Possible Changes in Use of Deadly Force

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CLEVELAND -- As the Ohio Bureau of Criminal Investigation continues its review of the Nov. 29 pursuit by Cleveland police that left two people dead, Mayor Frank Jackson says an internal investigation is underway, into whether the officers followed city policies, and whether Cleveland police policies and training are up to national standards.

An investigation was launched in November after a police chase ended with 13 Cleveland police officers firing 137 rounds at car carrying 43-year-old Timothy Russell and 30-year-old Malissa Williams.

Both Russell and Williams were shot multiple times and died at the scene.

Officials said the pursuit began in front of the Justice Center, where officers believed someone had fired at them.

The high-speed chase continued for 25 minutes before coming to an end in East Cleveland.

No gun or shell casings were found in the suspect’s vehicle.

Earlier this year, an organization called the Police Executive Research Forum recommended that Cleveland conduct internal police investigations at the same time as criminal investigations.

During a news conference on Thursday, Chief Michael McGrath said, "So you can bring some end for the families, rather than do the criminal and administrative, then it drags out for a year.  At least get a jump on it, is their recommendation, so that you can reach a conclusion."

But the Cleveland Police Patrolmen's Association says the city's administrative review might lead to a rush to judgment in the incident.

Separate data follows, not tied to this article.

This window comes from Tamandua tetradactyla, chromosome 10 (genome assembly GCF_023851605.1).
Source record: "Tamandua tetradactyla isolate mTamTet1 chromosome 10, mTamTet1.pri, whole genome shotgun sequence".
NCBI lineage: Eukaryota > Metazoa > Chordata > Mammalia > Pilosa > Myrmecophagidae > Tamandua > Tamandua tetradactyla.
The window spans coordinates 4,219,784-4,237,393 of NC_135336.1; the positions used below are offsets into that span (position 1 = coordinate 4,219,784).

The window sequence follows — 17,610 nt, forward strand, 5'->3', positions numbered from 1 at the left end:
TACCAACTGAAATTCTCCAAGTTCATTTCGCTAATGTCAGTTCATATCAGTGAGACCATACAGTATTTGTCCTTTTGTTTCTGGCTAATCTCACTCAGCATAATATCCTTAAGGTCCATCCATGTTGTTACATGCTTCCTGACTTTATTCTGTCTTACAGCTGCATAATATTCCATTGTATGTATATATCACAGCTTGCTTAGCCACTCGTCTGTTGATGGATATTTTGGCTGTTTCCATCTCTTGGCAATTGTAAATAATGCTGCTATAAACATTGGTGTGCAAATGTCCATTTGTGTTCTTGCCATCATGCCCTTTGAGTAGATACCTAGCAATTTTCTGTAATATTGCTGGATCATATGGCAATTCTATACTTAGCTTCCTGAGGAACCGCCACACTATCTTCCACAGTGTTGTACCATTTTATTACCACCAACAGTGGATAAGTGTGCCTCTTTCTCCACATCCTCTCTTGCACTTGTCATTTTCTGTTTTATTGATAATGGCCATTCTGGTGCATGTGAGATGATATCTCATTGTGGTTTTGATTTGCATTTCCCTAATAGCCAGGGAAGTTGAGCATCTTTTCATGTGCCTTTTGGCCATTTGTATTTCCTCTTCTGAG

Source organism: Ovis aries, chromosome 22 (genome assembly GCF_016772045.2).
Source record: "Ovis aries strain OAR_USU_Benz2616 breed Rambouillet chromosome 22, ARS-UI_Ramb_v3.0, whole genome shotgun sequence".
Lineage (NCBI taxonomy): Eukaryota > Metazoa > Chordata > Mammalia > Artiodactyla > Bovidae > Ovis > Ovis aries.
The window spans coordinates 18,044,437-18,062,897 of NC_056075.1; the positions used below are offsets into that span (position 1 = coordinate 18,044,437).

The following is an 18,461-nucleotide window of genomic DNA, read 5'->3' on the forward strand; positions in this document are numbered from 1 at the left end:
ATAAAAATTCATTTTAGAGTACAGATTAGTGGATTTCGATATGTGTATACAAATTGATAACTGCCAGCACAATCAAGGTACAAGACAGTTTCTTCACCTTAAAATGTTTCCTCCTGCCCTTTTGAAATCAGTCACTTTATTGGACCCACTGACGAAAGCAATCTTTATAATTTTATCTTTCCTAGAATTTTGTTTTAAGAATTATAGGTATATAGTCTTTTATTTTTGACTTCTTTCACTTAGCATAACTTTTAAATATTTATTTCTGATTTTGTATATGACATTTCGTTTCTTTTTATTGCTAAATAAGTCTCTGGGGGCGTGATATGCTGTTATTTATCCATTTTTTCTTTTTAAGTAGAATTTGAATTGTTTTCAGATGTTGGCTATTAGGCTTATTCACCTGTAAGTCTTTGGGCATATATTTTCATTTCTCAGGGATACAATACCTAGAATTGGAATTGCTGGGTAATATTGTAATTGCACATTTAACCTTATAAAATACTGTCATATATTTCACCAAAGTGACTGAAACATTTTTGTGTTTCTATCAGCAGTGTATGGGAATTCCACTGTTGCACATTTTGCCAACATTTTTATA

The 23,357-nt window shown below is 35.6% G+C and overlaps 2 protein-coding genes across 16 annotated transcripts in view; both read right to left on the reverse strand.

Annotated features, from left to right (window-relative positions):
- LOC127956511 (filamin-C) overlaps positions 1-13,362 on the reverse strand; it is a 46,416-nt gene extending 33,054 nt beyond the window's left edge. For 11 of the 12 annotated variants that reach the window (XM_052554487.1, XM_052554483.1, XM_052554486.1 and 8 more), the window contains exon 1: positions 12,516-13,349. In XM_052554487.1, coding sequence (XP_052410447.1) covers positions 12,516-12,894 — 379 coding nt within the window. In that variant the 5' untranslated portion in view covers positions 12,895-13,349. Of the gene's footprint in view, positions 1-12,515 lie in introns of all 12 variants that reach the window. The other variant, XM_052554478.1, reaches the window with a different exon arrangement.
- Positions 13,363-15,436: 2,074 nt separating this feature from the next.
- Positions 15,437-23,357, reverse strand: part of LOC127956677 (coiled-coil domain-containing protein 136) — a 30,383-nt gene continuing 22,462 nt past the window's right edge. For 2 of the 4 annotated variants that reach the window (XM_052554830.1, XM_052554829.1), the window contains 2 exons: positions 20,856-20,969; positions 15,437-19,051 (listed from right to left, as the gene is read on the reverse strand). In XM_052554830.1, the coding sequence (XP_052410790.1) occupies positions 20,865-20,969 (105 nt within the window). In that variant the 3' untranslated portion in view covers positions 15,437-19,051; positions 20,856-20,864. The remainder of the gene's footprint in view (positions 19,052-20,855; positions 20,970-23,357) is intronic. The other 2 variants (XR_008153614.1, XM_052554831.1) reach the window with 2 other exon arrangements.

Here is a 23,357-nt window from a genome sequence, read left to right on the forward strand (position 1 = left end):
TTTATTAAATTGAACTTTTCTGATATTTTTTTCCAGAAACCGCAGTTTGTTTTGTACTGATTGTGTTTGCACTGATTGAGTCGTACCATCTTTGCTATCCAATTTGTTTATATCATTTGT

CPPA President Jeff Follmer told Fox 8, "I think there's political pressure to find these guys guilty of something. Right now, (we’re) getting out to the public that these guys did nothing wrong, and all the suspects had to do was stop and we're not even here today."

During the news conference, Mayor Jackson said City Hall is considering a plan to have an outside agency investigate all cases of deadly force.

"For the public to be confident that what happened was happening above board, transparent and has credibility, it's always best to have another set of eyes look at it," said Jackson.

In response, Follmer said, "You know, our homicide unit, prosecutors, city prosecutor, they're all capable of making determinations on these cases, I don't think every case has to go to an outside agency."

The mayor maintains City Hall has not reached any conclusions about the actions of officers involved in the incident.

Lt. Brian Betley, of the Fraternal Order of Police told, Fox 8, "If anything was done, perhaps outside any guidelines or anything else, a lot of times there's explanations why.  Suspects' actions dictate the way you handle yourself many times."

Jackson said he expects a city committee conducting the internal investigation to issue its recommendations by the end of January.

There is no timetable on the BCI investigation.

*For additional coverage on this case, click here

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